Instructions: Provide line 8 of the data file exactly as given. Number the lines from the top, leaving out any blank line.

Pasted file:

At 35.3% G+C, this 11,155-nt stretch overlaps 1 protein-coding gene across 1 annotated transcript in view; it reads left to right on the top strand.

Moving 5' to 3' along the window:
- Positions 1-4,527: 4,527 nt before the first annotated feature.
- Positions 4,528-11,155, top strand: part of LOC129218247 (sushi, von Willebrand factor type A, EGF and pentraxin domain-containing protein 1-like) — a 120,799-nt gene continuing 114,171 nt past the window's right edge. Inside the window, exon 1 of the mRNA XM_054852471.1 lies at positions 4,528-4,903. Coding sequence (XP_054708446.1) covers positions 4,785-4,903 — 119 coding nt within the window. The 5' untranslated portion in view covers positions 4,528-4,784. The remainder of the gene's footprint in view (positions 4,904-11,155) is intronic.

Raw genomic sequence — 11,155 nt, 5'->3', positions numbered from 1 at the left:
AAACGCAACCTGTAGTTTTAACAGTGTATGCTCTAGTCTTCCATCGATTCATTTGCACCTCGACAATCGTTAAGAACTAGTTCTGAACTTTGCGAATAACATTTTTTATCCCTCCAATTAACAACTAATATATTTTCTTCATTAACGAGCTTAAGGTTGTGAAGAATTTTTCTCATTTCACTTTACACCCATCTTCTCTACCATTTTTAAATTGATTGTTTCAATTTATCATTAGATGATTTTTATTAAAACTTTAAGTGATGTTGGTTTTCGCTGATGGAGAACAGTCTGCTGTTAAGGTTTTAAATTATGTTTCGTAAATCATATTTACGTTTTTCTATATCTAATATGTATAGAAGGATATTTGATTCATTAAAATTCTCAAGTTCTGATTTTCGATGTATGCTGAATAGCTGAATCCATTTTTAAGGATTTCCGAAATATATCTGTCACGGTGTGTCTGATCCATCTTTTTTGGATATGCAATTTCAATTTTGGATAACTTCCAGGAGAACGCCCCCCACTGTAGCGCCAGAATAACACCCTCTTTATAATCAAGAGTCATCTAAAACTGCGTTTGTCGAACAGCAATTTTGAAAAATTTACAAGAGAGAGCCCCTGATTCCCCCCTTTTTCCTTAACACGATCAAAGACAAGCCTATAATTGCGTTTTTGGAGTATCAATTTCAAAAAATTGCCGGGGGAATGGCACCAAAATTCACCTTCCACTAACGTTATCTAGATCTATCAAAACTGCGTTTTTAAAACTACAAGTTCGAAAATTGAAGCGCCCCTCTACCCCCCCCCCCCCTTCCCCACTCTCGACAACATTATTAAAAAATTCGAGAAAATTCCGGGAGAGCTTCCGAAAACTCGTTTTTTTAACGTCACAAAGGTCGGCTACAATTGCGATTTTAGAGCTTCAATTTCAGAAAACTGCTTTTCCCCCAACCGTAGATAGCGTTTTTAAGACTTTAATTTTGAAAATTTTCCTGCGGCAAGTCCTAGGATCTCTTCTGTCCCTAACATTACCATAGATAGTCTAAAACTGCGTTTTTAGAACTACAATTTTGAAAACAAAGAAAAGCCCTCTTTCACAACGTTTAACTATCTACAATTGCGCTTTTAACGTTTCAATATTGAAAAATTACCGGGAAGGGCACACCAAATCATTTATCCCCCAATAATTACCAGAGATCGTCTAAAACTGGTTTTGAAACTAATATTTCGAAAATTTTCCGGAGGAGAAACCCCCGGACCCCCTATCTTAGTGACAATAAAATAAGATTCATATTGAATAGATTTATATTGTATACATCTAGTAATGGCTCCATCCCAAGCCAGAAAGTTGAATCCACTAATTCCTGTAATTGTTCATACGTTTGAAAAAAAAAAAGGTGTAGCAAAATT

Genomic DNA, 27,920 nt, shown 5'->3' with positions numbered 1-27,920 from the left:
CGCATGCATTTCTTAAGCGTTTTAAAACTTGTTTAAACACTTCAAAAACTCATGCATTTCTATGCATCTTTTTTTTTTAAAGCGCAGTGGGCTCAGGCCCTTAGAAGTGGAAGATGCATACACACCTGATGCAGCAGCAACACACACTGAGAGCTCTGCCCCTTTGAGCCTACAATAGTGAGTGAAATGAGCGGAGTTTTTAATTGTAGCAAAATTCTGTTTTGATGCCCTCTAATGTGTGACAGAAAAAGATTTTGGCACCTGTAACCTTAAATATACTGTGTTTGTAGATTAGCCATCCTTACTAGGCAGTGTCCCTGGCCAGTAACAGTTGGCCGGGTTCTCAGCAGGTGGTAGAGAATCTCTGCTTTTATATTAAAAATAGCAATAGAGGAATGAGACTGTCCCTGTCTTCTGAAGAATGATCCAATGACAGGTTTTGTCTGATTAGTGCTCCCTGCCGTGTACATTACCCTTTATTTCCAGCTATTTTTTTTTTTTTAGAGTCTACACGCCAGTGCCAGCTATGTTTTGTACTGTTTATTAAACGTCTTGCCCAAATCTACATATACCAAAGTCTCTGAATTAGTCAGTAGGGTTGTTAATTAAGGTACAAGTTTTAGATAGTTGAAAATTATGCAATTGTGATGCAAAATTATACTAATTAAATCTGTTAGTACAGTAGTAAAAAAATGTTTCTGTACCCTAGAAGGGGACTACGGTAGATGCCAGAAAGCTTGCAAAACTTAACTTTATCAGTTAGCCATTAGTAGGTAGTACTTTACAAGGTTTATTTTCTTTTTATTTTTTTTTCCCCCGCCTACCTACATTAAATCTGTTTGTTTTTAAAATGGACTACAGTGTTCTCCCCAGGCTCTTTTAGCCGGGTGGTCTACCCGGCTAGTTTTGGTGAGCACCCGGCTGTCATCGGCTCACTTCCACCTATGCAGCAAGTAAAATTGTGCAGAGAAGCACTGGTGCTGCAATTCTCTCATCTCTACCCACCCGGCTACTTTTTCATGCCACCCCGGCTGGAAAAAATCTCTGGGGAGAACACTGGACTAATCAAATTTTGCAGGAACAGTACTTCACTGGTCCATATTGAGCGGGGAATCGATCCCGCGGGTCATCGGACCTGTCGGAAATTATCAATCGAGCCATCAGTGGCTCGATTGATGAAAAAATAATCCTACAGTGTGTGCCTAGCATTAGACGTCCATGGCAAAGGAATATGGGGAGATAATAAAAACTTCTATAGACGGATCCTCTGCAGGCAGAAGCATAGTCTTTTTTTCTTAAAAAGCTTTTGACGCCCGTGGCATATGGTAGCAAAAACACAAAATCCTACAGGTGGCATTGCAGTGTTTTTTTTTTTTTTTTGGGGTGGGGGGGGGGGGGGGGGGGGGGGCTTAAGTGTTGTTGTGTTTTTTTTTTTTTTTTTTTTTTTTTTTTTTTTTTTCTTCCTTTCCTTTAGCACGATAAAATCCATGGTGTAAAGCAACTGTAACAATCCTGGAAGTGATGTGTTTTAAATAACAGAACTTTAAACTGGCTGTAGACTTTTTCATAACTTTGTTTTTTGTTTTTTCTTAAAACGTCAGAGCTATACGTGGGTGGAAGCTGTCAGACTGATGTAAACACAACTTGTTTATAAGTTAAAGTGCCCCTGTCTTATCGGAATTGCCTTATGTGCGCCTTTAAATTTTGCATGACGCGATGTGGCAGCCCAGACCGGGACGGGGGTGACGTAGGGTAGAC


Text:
CGCATGCATTTCTTAAGCGTTTTAAAACTTGTTTAAACACTTCAAAAACTCATGCATTTCTATGCATCTTTTTTTTTTAAAGCGCAGTGGGCTCAGGCCCTTAGAAGTGGAAGATGCATACACACCTGATGCAGCAGCAACACACACTGAGAGCTCTGCCCCTTTGAGCCTACAATAGTGAGTGAAATGAGCGGAGTTTTTAATTGTAGCAAAATTCTGTTTTGATGCCCTCTAATGTGTGACAGAAAAAGATTTTGGCACCTGTAACCTTAAATATACTGTGTTTGTAGATTAGCCATCCTTACTAGGCAGTGTCCCTGGCCAGTAACAGTTGGCCGGGTTCTCAGCAGGTGGTAGAGAATCTCTGCTTTTATATTAAAAATAGCAATAGAGGAATGAGACTGTCCCTGTCTTCTGAAGAATGATCCAATGACAGGTTTTGTCTGATTAGTGCTCCCTGCCGTGTACATTACCCTTTATTTCCAGCTATTTTTTTTTTTTTAGAGTCTACACGCCAGTGCCAGCTATGTTTTGTACTGTTTATTAAACGTCTTGCCCAAATCTACATATACCAAAGTCTCTGAATTAGTCAGTAGGGTTGTTAATTAAGGTACAAGTTTTAGATAGTTGAAAATTATGCAATTGTGATGCAAAATTATACTAATTAAATCTGTTAGTACAGTAGTAAAAAAATGTTTCTGTACCCTAGAAGGGGACTACGGTAGATGCCAGAAAGCTTGCAAAACTTAACTTTATCAGTTAGCCATTAGTAGGTAGTACTTTACAAGGTTTATTTTCTTTTTATTTTTTTTTCCCCCGCCTACCTACATTAAATCTGTTTGTTTTTAAAATGGACTACAGTGTTCTCCCCAGGCTCTTTTAGCCGGGTGGTCTACCCGGCTAGTTTTGGTGAGCACCCGGCTGTCATCGGCTCACTTCCACCTATGCAGCAAGTAAAATTGTGCAGAGAAGCACTGGTGCTGCAATTCTCTCATCTCTACCCACCCGGCTACTTTTTCATGCCACCCCGGCTGGAAAAAATCTCTGGGGAGAACACTGGACTAATCAAATTTTGCAGGAACAGTACTTCACTGGTCCATATTGAGCGGGGAATCGATCCCGCGGGTCATCGGACCTGTCGGAAATTATCAATCGAGCCATCAGTGGCTCGATTGATGAAAAAATAATCCTACAGTGTGTGCCTAGCATTAGACGTCCATGGCAAAGGAATATGGGGAGATAATAAAAACTTCTATAGACGGATCCTCTGCAGGCAGAAGCATAGTCTTTTTTTCTTAAAAAGCTTTTGACGCCCGTGGCATATGGTAGCAAAAACACAAAATCCTACAGGTGGCATTGCAGTGTTTTTTTTTTTTTTTTGGGGTGGGGGGGGGGGGGGGGGGGGGGGCTTAAGTGTTGTTGTGTTTTTTTTTTTTTTTTTTTTTTTTTTTTTTTTTTTCTTCCTTTCCTTTAGCACGATAAAATCCATGGTGTAAAGCAACTGTAACAATCCTGGAAGTGATGTGTTTTAAATAACAGAACTTTAAACTGGCTGTAGACTTTTTCATAACTTTGTTTTTTGTTTTTTCTTAAAACGTCAGAGCTATACGTGGGTGGAAGCTGTCAGACTGATGTAAACACAACTTGTTTATAAGTTAAAGTGCCCCTGTCTTATCGGAATTGCCTTATGTGCGCCTTTAAATTTTGCATGACGCGATGTGGCAGCCCAGACCGGGACGGGGGTGACGTAGGGTAGAC